I’m all about ladies supporting ladies, but why the need for visible, Facebook-likeable singlehood affirmation? It reminds me of kids’ sports teams handing out participation trophies to everyone, just to make sure nobody feels undervalued. I agree that marriage shouldn’t be seen as the signpost of official adulthood, but I also believe that being a certified grownup comes with forging on with or without gold stars and pats on the back. It’s ignoring peer pressure and following through fearlessly as though no one is watching and judging. And unfortunately, sometimes, it’s blocking out the nagging questions from friends, co-workers and even 8-year-old nephews as to when you’re going to get around finding that special somebody already…we’re in the midst of a major cultural shift that is upending the traditional, heteronormative path toward wedding bells and homemaking, which is a good thing. Even still, the 21st-century relationship landscape ranging from single-by-choice to polyamorous favors the bicycle-built-for-two marital structure for now. But fancy singlehood celebrations that only hearken what we’re weary of aren’t the great equalizers…
It’s tempting to laugh all this off as harmless fluff, but the impact is real. Dating shows in particular portray women as bitchy, catty, and desperate. These shows also tend to exclude intellectual, professionally accomplished women…According to a recent Girl Scouts survey of 1,100 girls, young women who regularly watch reality TV are more likely than non-viewers to “accept and expect a higher level of drama, aggression, and bullying” in their lives. They’re also…more likely to believe that “It’s in girls’ nature to be catty and competitive with one another,” that “It’s hard for me to trust other girls…”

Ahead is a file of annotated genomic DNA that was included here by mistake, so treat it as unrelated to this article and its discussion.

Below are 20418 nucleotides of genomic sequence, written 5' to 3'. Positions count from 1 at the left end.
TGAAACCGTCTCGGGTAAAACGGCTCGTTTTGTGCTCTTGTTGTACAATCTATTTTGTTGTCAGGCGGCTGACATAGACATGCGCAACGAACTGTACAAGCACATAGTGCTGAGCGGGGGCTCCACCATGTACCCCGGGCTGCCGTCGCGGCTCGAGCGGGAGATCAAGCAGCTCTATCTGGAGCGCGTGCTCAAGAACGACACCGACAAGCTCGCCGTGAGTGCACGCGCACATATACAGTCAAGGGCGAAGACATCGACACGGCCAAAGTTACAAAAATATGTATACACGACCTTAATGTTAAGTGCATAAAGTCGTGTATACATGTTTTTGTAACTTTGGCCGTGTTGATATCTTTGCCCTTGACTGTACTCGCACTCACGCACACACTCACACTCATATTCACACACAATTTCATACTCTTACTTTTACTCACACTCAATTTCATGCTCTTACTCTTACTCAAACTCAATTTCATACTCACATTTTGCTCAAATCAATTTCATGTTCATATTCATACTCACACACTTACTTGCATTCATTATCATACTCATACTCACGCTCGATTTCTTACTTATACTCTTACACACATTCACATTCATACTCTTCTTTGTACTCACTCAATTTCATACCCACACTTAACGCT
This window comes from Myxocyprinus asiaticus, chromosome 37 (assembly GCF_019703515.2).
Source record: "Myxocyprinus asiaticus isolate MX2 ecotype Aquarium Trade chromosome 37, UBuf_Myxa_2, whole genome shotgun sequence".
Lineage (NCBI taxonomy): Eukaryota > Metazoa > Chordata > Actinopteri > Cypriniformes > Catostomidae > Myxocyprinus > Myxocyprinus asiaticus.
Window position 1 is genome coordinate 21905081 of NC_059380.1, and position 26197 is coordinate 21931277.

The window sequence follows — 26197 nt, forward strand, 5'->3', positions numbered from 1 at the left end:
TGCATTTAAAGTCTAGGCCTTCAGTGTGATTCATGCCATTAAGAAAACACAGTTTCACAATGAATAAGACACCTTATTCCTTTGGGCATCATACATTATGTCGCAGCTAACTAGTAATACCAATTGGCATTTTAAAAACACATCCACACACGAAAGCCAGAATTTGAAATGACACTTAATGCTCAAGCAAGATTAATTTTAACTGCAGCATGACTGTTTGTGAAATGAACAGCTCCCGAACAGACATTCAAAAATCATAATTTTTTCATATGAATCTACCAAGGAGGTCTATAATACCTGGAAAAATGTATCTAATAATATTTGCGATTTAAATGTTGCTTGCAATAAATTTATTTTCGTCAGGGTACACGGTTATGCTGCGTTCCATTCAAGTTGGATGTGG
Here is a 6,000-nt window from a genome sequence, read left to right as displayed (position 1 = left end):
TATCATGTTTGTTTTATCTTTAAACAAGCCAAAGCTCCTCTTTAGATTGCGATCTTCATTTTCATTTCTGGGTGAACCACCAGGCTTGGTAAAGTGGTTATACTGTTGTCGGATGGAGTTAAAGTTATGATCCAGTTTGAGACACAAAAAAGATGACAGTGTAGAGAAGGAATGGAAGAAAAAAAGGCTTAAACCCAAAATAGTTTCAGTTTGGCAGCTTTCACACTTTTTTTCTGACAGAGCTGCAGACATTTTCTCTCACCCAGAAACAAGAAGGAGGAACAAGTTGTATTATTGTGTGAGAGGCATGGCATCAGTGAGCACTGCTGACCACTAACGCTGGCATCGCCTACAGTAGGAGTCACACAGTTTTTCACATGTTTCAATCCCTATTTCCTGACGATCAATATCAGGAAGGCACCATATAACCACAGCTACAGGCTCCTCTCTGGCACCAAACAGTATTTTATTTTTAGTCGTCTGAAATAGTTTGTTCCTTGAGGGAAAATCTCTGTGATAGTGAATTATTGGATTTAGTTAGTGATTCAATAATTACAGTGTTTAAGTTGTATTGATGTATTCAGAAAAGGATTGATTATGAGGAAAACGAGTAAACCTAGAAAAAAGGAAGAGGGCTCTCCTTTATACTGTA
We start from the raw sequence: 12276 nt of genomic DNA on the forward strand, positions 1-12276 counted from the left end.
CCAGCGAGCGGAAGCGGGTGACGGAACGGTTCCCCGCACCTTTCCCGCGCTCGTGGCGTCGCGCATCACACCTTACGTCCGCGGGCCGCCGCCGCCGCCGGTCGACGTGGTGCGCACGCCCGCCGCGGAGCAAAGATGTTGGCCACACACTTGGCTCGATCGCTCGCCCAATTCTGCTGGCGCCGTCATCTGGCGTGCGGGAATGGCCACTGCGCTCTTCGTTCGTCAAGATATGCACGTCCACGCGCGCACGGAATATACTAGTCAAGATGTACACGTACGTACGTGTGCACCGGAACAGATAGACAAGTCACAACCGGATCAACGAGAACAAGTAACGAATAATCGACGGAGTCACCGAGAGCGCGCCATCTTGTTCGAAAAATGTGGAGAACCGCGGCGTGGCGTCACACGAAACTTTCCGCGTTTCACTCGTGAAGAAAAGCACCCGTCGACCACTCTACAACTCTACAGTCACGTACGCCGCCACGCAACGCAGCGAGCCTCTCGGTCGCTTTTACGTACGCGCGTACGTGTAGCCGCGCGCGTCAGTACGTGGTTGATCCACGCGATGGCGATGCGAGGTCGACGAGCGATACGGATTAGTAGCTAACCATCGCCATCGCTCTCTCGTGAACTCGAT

What’s most outrageous, however, aren’t the celebrations on display: It’s the show’s voyeuristic, stereotypical, judgmental, and shallow depiction of one of the world’s most misunderstood and, at times, abused minorities. “My Big Fat Gypsy Wedding” (a terrible, degrading title to begin with) claims to offer one-of-a-kind insight into a unique community, but it manages to achieve the opposite. Viewers are instead offered an overly simplistic view of the cultures of Travellers and Roma—two distinct groups, though the show happily conflates them into one category—with scarcely any historical or political context about their place in the United Kingdom and Europe more broadly.
President Obama’s speech Sunday night announcing the death of Osama bin Laden drew twice as many viewers as last week’s Royal Wedding and outpaced his recent policy addresses. Despite being hastily scheduled and a late hour on the East Coast, the President’s telecast was watched by 56.5 million viewers.
art: drawing by Paul Sahre